First attachments are first on the list of central themes and strategies of positive psychology. First attachments include nature, which is the inherent tendency to bond and then nuture, which is responsiveness to our caregivers. Three components contribute to attachment. These three components are closeness, caring and commitment. For both infants and adults close physical contact nourishes an emotional bond keeping a safe place with comfort and emotional support. Overtime this safe place becomes a grounding for security, giving constant consistent support making it easier to face everyday situations and challenges.
These theories also help to promote the central themes and strategies of positive psychology. The Triangular Love Theory ( Robert Sternberg, 1988) features love organized in 3 categories. These categories are passion, intimacy, and commitment. These are the 3 major components of love. Passion reflects attraction, romance and sexual desire. Intimacy is the feeling of closeness, trust and innermost thoughts. Commitment is the decision to maintain a long term caring relationship. Sternberg's Triangular Love Theory scale provides insight into the nature of relationships.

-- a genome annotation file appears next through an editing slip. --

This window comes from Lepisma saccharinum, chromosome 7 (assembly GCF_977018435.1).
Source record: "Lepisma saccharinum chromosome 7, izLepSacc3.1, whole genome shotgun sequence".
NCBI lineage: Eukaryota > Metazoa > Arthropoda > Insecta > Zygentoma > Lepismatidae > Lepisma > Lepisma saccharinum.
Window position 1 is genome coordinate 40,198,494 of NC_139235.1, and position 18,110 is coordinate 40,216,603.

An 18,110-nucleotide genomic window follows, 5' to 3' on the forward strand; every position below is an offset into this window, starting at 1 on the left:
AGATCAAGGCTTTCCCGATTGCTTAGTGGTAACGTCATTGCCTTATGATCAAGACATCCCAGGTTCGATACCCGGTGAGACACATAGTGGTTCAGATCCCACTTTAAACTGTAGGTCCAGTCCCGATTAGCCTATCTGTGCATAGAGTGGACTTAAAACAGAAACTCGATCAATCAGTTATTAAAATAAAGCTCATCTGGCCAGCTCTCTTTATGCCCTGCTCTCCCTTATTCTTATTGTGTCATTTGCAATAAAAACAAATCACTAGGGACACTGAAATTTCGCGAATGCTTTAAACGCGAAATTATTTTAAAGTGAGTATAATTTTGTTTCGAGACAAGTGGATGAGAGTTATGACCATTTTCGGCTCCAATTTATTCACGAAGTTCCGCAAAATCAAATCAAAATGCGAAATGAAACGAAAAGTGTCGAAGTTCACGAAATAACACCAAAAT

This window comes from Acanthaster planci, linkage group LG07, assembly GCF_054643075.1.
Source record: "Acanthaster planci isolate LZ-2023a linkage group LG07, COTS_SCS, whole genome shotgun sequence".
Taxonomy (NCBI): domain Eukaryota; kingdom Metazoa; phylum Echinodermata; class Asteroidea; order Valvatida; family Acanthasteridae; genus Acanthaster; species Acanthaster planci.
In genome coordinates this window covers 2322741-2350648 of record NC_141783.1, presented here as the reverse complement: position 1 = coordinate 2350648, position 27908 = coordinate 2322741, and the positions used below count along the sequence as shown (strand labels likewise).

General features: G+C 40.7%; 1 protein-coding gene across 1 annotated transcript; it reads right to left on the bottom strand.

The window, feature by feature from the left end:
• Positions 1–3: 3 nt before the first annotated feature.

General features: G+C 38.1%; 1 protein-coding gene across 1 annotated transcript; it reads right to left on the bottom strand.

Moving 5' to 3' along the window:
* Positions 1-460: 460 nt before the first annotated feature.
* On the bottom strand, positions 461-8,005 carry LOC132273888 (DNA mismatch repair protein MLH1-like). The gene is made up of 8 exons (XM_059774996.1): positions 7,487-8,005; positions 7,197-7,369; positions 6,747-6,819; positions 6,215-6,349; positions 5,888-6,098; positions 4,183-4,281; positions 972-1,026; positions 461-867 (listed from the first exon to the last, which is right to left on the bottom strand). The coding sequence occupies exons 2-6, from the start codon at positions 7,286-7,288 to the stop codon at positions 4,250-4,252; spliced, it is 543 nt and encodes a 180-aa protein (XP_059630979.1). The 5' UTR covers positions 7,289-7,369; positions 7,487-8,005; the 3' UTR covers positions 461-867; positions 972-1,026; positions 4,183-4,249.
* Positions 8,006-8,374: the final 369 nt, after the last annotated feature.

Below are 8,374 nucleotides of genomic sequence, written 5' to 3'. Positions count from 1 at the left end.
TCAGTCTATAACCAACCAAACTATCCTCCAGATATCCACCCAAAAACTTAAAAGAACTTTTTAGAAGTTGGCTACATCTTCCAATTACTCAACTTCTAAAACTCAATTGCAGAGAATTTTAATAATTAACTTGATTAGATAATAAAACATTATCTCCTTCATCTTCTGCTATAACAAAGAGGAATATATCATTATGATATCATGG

Hatfield's 2 Factor Theory is another that interprets physiological arousal that happens in a romantic situation such as passion. The Model Michelangelo says our close relationships powerfully shape our well-being.
Another theory is the minding theory. The minding theory states that certain types of perceptions and expectations are key to satisfying close relationships. Both people or partners must be committed to pursuing knowledge, acceptance and positive attributions for the relationship to survive. Both partners must continue to find out about one another, respect each others individuality and engage in positive attributions.
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